Jong-hyun of boy band SHINee, who died on Monday in an apparent suicide, joined talent management agency SM Entertainment in 2005 to train as a performer when he was just 16.
A bass guitarist for his high-school rock band, Jong-hyun was talent-spotted at a song contest and put through three years of grueling training until the band's debut in 2008.
In his suicide note, Jong-hyun said, "It wasn't my path to become world-famous."
His suicide at the age of only 27 has prompted many in Korea's crowded entertainment industry to reflect on the pressures suffered by young entertainers.
One 24-year-old who also went through a grueling training program at a large talent agency said, "Aspiring performers live in a jail without bars." They get up every morning at 6 a.m. and practice singing and dancing until 1 a.m. The regimen continues for years without knowing when the agency deems them ready for their debut. The 24-year-old quit the program two years ago.
Members of manufactured bands like SHINee live according to a strict set of rules imposed by their talent mills. These include no social media activity, no dating and no night-time snacks. Failure to abide by any of those rules can get them kicked out.
One staffer at a large talent agency said, "All talent agencies in Korea invest money in making stars. If the stars cause problems that get reported by the media, they lose lucrative advertising contracts, while the company ends up paying the price, so it’s crucial to manage their private lives."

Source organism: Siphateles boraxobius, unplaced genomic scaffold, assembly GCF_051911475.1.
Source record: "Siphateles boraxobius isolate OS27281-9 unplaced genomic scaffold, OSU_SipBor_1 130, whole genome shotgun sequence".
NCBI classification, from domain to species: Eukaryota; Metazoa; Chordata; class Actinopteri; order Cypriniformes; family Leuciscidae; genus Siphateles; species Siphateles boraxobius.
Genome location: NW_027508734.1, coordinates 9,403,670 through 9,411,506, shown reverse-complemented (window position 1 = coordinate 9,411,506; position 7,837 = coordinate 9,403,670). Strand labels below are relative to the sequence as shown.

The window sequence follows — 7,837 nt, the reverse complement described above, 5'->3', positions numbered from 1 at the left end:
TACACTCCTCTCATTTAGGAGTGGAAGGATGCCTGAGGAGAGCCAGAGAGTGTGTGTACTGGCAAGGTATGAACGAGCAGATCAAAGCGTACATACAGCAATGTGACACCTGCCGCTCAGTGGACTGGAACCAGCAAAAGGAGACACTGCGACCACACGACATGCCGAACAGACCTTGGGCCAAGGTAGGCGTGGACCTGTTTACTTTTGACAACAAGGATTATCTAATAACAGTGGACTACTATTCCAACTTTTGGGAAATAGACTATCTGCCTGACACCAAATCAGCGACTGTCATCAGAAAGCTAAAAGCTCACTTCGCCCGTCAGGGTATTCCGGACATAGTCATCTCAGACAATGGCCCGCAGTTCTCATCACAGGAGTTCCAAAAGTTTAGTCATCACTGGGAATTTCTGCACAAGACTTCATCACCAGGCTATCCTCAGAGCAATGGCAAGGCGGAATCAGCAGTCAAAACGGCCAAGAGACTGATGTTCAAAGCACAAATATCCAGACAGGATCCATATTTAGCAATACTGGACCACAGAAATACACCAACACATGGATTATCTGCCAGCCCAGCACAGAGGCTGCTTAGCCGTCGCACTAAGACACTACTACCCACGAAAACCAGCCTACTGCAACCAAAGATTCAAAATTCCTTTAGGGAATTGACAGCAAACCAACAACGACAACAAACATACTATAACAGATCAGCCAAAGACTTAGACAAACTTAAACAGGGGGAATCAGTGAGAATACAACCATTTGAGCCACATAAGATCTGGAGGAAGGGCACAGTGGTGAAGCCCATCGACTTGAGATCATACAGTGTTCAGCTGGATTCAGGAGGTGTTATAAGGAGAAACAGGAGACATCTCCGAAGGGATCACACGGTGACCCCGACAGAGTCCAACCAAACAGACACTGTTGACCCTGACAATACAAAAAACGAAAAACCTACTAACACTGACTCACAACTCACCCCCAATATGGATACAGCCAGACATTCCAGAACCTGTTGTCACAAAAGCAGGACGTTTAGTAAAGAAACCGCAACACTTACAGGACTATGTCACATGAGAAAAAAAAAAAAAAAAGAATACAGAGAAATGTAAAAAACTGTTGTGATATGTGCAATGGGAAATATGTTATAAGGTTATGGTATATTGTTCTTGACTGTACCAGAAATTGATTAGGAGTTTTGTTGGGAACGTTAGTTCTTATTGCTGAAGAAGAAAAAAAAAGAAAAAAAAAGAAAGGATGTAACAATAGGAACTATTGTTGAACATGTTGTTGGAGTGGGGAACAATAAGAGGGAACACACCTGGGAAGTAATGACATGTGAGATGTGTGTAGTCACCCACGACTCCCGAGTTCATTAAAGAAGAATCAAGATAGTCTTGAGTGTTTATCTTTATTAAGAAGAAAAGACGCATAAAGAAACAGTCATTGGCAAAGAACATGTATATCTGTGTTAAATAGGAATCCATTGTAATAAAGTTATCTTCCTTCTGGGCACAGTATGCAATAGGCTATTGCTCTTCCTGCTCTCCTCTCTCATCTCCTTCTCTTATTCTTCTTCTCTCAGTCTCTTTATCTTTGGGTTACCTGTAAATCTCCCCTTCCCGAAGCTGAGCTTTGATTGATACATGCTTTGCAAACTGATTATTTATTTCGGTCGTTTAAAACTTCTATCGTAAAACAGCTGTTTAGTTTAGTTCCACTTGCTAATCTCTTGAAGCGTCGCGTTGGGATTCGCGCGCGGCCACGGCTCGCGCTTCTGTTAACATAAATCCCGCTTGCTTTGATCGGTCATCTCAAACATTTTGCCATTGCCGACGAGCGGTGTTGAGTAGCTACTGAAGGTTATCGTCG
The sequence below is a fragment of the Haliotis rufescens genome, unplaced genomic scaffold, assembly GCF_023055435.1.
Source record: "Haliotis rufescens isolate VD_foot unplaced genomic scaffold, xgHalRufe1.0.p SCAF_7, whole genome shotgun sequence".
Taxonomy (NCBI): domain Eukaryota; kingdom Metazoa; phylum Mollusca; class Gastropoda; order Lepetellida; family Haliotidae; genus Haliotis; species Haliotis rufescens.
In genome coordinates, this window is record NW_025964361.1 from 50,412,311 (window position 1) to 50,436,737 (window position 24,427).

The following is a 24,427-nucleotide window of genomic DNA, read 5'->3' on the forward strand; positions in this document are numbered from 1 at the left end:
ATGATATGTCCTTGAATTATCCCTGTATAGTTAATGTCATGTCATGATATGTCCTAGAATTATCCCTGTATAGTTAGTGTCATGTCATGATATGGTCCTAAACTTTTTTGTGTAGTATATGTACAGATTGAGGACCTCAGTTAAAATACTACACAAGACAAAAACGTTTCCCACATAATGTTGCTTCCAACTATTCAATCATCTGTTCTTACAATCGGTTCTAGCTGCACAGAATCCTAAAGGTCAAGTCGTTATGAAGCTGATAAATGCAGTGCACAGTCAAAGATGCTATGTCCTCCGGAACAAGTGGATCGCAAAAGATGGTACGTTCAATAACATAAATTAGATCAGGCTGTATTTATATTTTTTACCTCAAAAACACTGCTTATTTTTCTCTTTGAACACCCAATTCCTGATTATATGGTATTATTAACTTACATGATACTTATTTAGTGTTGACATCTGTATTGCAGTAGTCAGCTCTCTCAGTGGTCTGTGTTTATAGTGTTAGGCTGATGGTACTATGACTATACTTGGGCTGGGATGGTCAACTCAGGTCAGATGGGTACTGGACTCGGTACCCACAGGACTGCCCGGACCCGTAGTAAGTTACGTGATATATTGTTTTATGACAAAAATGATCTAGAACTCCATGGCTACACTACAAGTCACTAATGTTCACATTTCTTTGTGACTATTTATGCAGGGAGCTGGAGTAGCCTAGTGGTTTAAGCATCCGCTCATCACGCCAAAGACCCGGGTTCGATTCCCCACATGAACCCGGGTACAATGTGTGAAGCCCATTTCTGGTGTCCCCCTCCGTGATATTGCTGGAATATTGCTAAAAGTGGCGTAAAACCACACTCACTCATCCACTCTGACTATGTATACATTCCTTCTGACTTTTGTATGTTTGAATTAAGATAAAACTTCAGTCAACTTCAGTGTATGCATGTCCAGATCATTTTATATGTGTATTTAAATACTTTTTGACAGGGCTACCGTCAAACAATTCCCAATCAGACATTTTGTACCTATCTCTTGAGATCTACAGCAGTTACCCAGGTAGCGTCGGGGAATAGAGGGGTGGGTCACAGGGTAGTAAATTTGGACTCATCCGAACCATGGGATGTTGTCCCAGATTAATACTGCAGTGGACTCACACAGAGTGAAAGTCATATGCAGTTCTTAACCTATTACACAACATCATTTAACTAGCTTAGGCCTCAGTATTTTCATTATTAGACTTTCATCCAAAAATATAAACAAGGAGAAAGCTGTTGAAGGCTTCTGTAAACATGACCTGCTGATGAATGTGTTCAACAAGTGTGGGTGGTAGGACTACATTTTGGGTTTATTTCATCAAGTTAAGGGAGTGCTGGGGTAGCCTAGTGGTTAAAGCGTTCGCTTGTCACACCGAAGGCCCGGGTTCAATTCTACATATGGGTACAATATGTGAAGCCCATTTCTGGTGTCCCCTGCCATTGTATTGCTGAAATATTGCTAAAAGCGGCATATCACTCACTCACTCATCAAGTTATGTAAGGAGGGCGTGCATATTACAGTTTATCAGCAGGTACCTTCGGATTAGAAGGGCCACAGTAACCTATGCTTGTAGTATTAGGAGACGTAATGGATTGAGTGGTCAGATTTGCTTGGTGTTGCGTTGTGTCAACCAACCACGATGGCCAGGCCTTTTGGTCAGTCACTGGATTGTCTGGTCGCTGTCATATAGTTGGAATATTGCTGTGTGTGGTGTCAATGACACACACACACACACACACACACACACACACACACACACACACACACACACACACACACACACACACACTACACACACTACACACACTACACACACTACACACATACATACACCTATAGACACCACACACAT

Aspiring starlets often suffer from huge pressures caused by the need to succeed and a flood of malicious online gossip, living in constant fear that their private lives will be exposed.
They are practically guarded around the clock from the time they sign up and often fail to cope with social pressures because they have to skip classes due to training or other schedules, ending up without experience of associating with their peers in school.
Jong-hyun quit high school when he became a trainee at SM Entertainment. Known for his vocal skills and song-writing talents, he also maintained close ties with his mother an older sister. But in his suicide note, he said, "I hated myself. I felt utterly alone."
Ha Sang-hun from LifelineKorea, a private organization running a suicide prevention hotline, said, "Famous people have two identities. One is a rich and popular person and the other is a lonely and weak person. Jong-hyun seems to have been unable to reconcile these two identities."
SM Entertainment has admitted that Jong-hyun suffered from depression. "He was in a particularly risky state where he specifically planned his own suicide," Ha said. "He should have been given treatment."